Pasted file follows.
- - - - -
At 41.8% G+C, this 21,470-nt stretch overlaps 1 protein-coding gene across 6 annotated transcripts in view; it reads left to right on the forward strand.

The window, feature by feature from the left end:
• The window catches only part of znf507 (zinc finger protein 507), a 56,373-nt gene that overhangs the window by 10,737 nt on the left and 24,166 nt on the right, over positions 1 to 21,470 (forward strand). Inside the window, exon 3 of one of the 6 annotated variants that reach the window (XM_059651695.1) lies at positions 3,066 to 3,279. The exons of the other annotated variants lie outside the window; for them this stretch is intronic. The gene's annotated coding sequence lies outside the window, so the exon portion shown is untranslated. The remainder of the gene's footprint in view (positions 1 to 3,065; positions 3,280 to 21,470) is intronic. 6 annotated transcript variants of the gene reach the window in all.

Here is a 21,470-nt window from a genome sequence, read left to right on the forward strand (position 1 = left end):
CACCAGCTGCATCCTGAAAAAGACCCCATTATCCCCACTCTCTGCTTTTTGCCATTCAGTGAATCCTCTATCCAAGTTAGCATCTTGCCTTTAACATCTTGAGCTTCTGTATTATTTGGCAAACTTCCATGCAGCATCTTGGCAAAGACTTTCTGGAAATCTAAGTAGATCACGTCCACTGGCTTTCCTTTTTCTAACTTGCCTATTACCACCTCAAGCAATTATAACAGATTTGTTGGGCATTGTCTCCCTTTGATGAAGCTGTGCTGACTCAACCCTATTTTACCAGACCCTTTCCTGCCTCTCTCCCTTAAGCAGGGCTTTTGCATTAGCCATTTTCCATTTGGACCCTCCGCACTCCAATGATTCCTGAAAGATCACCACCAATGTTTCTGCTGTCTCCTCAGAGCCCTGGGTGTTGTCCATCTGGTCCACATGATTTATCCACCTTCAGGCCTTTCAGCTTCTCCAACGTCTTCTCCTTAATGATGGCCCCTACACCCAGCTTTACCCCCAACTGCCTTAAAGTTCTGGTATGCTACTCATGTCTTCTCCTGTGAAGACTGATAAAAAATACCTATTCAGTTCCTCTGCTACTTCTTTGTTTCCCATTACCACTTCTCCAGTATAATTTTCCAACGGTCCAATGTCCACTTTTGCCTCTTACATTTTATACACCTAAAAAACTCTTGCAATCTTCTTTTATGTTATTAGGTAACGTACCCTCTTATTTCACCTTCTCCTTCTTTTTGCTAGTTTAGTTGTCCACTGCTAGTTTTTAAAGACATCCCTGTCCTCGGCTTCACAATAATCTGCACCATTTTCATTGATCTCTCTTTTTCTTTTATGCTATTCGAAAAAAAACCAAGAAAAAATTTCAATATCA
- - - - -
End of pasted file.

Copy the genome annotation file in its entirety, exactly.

At 41.8% G+C, this 21,470-nt stretch overlaps 1 protein-coding gene across 6 annotated transcripts in view; it reads left to right on the forward strand.

The window, feature by feature from the left end:
• The window catches only part of znf507 (zinc finger protein 507), a 56,373-nt gene that overhangs the window by 10,737 nt on the left and 24,166 nt on the right, over positions 1 to 21,470 (forward strand). Inside the window, exon 3 of one of the 6 annotated variants that reach the window (XM_059651695.1) lies at positions 3,066 to 3,279. The exons of the other annotated variants lie outside the window; for them this stretch is intronic. The gene's annotated coding sequence lies outside the window, so the exon portion shown is untranslated. The remainder of the gene's footprint in view (positions 1 to 3,065; positions 3,280 to 21,470) is intronic. 6 annotated transcript variants of the gene reach the window in all.

Here is a 21,470-nt window from a genome sequence, read left to right on the forward strand (position 1 = left end):
CACCAGCTGCATCCTGAAAAAGACCCCATTATCCCCACTCTCTGCTTTTTGCCATTCAGTGAATCCTCTATCCAAGTTAGCATCTTGCCTTTAACATCTTGAGCTTCTGTATTATTTGGCAAACTTCCATGCAGCATCTTGGCAAAGACTTTCTGGAAATCTAAGTAGATCACGTCCACTGGCTTTCCTTTTTCTAACTTGCCTATTACCACCTCAAGCAATTATAACAGATTTGTTGGGCATTGTCTCCCTTTGATGAAGCTGTGCTGACTCAACCCTATTTTACCAGACCCTTTCCTGCCTCTCTCCCTTAAGCAGGGCTTTTGCATTAGCCATTTTCCATTTGGACCCTCCGCACTCCAATGATTCCTGAAAGATCACCACCAATGTTTCTGCTGTCTCCTCAGAGCCCTGGGTGTTGTCCATCTGGTCCACATGATTTATCCACCTTCAGGCCTTTCAGCTTCTCCAACGTCTTCTCCTTAATGATGGCCCCTACACCCAGCTTTACCCCCAACTGCCTTAAAGTTCTGGTATGCTACTCATGTCTTCTCCTGTGAAGACTGATAAAAAATACCTATTCAGTTCCTCTGCTACTTCTTTGTTTCCCATTACCACTTCTCCAGTATAATTTTCCAACGGTCCAATGTCCACTTTTGCCTCTTACATTTTATACACCTAAAAAACTCTTGCAATCTTCTTTTATGTTATTAGGTAACGTACCCTCTTATTTCACCTTCTCCTTCTTTTTGCTAGTTTAGTTGTCCACTGCTAGTTTTTAAAGACATCCCTGTCCTCGGCTTCACAATAATCTGCACCATTTTCATTGATCTCTCTTTTTCTTTTATGCTATTCGAAAAAAAACCAAGAAAAAATTTCAATATCA